You attempt imply–without evidence–that the eminent James Randi (“The Amazing Randi” is his former stage name, which he no longer goes by) is a fraud and falsely claim that the long standing and respected JREF $1,000,000 challenge is a crock. I’d say that such accusations border on libel, though they may not actyakkt cross it. You most certainly are a person who insults others here in this forum, just not face to face with other posters.

    Maybe because I’m secure in who I am and what I have experienced.

    I never said that self-deluded people weren’t happy or secure in who they are, they just aren’t scientifically correct in their assertions of proof of paranormal activity. Also, please keep in mind that there are many levels of delusion, and that such a characterization does not necessarily mean mentally deficient or diseased, it just means that you have been fooled in some way and continue to believe in that false belief. (IMO, as are all my posts.)

  27. Takuan says:

    The most telling point: Anyone, absolutely anyone, who could have “read” one thought consistently or “levitated” a fleck of dandruff in a vaccuum chamber three times running, could have walked away with the money. The least, tiniest little thing or deed…

    But nooooo! Cruel world we live in – without magic.

    I suspect the greatest sorrow of Randi’s life is the utter absence of a successful candidate.

  28. Archipictor says:

    Ach! The stars are not right yet! Don’t you see? Merely two and half years for the Great Cthulhu (Ia! Ia!) to awake from his sleep and I could collect that money and enjoy my life!

    Er.. Wait…

  29. Brainspore says:

    I understand that ten years of dealing with kooks of all stripes must have been very draining, but I’ll still be sad to see the prize go. I think it was arguably the JREF’s biggest contribution to the arsenal of rationalists.

    Perhaps another organization such as the CSICOP will take up the reigns with a similar challenge.

  30. paul beard says:

    Ya know,f if he put up a website with ad support to display all this crud, the prize money might re-appear, as if by magic ;-)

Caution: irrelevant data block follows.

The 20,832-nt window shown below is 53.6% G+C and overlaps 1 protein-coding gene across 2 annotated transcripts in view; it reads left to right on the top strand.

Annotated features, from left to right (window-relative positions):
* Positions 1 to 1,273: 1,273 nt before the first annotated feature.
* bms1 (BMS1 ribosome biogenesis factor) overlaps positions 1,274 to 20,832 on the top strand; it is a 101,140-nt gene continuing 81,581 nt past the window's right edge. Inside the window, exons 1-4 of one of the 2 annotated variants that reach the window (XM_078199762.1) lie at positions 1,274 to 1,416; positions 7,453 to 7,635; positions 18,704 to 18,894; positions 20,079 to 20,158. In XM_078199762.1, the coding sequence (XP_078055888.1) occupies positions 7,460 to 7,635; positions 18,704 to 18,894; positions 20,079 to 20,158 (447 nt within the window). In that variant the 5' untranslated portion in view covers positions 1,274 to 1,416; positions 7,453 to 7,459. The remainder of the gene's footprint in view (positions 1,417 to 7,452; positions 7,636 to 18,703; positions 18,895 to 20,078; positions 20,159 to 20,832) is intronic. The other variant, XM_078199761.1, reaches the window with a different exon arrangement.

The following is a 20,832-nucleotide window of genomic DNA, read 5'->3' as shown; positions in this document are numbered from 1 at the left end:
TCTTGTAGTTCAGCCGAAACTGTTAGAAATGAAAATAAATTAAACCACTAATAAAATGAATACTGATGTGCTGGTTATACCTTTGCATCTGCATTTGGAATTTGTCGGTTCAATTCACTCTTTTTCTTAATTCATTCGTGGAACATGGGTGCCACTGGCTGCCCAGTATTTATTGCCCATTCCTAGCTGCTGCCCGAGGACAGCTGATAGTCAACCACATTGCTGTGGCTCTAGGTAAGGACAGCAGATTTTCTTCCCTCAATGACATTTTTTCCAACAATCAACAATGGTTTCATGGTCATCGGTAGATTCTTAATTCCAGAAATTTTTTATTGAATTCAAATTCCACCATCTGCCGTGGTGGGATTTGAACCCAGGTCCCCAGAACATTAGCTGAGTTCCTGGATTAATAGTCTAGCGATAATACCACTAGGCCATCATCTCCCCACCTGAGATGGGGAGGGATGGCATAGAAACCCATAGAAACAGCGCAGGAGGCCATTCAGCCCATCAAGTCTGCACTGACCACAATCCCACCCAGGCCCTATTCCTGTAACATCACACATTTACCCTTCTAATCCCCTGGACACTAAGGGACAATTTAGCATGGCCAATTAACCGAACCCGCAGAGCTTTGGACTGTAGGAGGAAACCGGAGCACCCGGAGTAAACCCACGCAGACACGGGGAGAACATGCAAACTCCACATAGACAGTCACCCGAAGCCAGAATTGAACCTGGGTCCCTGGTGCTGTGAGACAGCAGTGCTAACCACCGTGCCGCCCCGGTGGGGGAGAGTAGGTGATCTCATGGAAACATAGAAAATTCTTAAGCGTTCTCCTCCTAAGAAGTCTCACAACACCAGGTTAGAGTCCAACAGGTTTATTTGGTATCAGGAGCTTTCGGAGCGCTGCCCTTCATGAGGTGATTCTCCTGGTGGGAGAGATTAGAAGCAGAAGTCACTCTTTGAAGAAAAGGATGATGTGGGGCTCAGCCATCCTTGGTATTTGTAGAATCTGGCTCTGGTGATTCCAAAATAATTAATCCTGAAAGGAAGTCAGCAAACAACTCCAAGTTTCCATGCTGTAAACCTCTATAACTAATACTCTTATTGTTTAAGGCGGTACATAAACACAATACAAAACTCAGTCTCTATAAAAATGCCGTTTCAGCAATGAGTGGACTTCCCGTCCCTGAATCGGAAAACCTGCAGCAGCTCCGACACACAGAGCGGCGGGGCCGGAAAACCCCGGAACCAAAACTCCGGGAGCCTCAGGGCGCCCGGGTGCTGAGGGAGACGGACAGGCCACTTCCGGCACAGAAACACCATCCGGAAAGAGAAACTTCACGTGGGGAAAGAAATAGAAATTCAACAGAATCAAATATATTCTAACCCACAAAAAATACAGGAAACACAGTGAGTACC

seriously, I think putting that stuff up for review could provide hours of entertainment, maybe put out a book that details the common threads that run through all these ideas.

  31. Anonymous says:

    james randi was waaaaay to picky about who he chose for the testing.
    had he been more open minded and less restricted, he may have gotten un-expected results ;)

    is it fear, james?

    or snobbyness?

  32. TheOceaneer says:

    I have to ask: if you have a haunted house with a recurring, manifesting entity and all sorts of unexplainable (by conventional means) phenomena, why not fill the place to the gills with sensors and scientists, and end once and for all the afterlife debate? You’d be lauded by millions.

  33. Kakumei keahi says:

    Can’t really blame him, that is alot of money to put aside to prove a point.

  34. billy says:

    all these comments make think the following:

    magic doesn’t work that way.

    why can’t multiple worlds overlap making certain features of human experience (dreams, for example) appear slippery to tests ? why can’t individuals within our species sometimes access domains erected by the species as a whole ?

    maybe there’s just more to nature that we haven’t figured out yet ? larger patterns, maybe even jazz formations in the basic rythyms.

    &

    where’s physics with this stuff ? what happened to that east meets west / this is the world thing ?

    don’t tell me all scholarship on human potential is a crock !


    #30 Photon

    thankfully i do not know folks making such claims !
    i like considering positions, though !

    and i do know folks who admit to the existance of sub-atomic scales and also screech that materialism is the only model.
    insist that subtle features of reality/the universe/life cannot be measured because they aren’t there (yay science !), admit billions of stars and galaxies exist but that our godless atheistic rock is the only one graced with life, etc…

    lot’s of opinions out there !

    and that pesky oh-so-measurable force called love continues to elude us !

    of course that’s just funny nervous system stuff ! pshw !

    -

    just some thought.
    earnest, cloying thoughts.

  35. billy says:

    the person who deserves the million dollars is the one who can prove that the sum total of human perceptual experience is as limited as their own.

  36. unclemike says:

    I knew he was going to do this.

  37. Skep says:

    maybe there’s just more to nature that we haven’t figured out yet ? larger patterns, maybe even jazz formations in the basic rythyms.

    Of course there is stuff out there we don’t understand. Unlike many religions which claim to have all the answers (“God did it!” QED), science doesn’t claim to know everything. Science is a never ending process to understand the world around us through rigorous and systematic study. And unlike religion, science incorporates new knowledge as it is validated over time.